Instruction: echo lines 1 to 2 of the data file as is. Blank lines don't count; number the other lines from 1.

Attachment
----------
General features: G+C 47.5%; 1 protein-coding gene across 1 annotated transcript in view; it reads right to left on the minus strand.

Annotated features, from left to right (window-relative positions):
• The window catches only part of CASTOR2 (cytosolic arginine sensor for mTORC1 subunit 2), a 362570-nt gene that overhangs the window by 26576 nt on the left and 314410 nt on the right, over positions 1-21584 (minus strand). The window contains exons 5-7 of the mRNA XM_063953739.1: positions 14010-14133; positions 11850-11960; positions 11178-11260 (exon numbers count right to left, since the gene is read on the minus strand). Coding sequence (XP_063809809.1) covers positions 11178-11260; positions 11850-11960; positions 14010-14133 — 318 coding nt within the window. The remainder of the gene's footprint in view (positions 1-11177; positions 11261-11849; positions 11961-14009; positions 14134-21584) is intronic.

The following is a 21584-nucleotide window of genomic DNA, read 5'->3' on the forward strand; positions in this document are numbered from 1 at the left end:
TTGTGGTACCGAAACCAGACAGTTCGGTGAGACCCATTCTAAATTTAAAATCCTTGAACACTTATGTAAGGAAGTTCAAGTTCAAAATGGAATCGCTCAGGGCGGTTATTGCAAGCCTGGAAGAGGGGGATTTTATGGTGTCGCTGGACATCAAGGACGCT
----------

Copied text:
General features: G+C 47.5%; 1 protein-coding gene across 1 annotated transcript in view; it reads right to left on the minus strand.

Annotated features, from left to right (window-relative positions):